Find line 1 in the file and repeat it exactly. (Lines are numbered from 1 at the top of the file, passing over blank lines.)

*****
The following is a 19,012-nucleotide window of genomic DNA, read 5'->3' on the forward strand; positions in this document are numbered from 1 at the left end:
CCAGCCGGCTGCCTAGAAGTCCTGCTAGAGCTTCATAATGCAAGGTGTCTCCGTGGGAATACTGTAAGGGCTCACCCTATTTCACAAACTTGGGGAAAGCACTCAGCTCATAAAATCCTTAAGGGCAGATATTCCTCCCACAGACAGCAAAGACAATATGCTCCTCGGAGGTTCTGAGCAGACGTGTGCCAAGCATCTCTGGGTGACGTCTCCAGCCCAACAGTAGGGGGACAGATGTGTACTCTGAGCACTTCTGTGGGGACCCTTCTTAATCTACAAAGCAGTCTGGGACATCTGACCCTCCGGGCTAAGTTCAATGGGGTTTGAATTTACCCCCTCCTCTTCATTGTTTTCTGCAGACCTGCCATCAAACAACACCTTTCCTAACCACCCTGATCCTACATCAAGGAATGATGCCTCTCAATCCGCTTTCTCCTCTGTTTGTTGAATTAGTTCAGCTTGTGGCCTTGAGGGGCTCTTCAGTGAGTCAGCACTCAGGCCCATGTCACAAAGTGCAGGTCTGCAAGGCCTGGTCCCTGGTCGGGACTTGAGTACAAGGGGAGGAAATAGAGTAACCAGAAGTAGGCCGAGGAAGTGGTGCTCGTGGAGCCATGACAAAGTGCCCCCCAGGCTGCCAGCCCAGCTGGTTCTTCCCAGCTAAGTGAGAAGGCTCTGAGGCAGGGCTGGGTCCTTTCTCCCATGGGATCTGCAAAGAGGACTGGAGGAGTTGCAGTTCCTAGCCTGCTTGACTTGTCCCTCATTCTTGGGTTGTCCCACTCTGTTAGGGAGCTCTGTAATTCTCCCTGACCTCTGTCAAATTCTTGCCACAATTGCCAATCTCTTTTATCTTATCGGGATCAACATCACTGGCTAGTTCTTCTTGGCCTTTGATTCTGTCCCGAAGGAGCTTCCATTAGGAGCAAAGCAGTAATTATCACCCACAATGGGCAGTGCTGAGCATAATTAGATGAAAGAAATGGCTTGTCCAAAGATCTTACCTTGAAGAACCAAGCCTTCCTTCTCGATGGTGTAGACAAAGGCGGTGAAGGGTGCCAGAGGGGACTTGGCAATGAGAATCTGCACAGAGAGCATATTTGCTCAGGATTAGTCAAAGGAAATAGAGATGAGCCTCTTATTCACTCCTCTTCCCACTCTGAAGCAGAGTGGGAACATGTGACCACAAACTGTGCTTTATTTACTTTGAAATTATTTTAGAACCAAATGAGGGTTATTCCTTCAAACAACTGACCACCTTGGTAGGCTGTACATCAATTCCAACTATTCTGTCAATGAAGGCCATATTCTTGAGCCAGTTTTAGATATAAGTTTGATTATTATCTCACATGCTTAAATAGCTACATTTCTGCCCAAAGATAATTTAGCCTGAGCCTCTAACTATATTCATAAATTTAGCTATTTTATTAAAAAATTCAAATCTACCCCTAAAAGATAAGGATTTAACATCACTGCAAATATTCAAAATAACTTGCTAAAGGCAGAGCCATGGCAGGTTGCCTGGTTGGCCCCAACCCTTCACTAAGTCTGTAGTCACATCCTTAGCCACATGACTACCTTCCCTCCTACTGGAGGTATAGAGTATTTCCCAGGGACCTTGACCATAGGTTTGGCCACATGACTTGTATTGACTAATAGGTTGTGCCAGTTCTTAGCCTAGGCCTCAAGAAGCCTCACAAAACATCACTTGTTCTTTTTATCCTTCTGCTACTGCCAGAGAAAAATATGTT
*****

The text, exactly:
The following is a 19,012-nucleotide window of genomic DNA, read 5'->3' on the forward strand; positions in this document are numbered from 1 at the left end: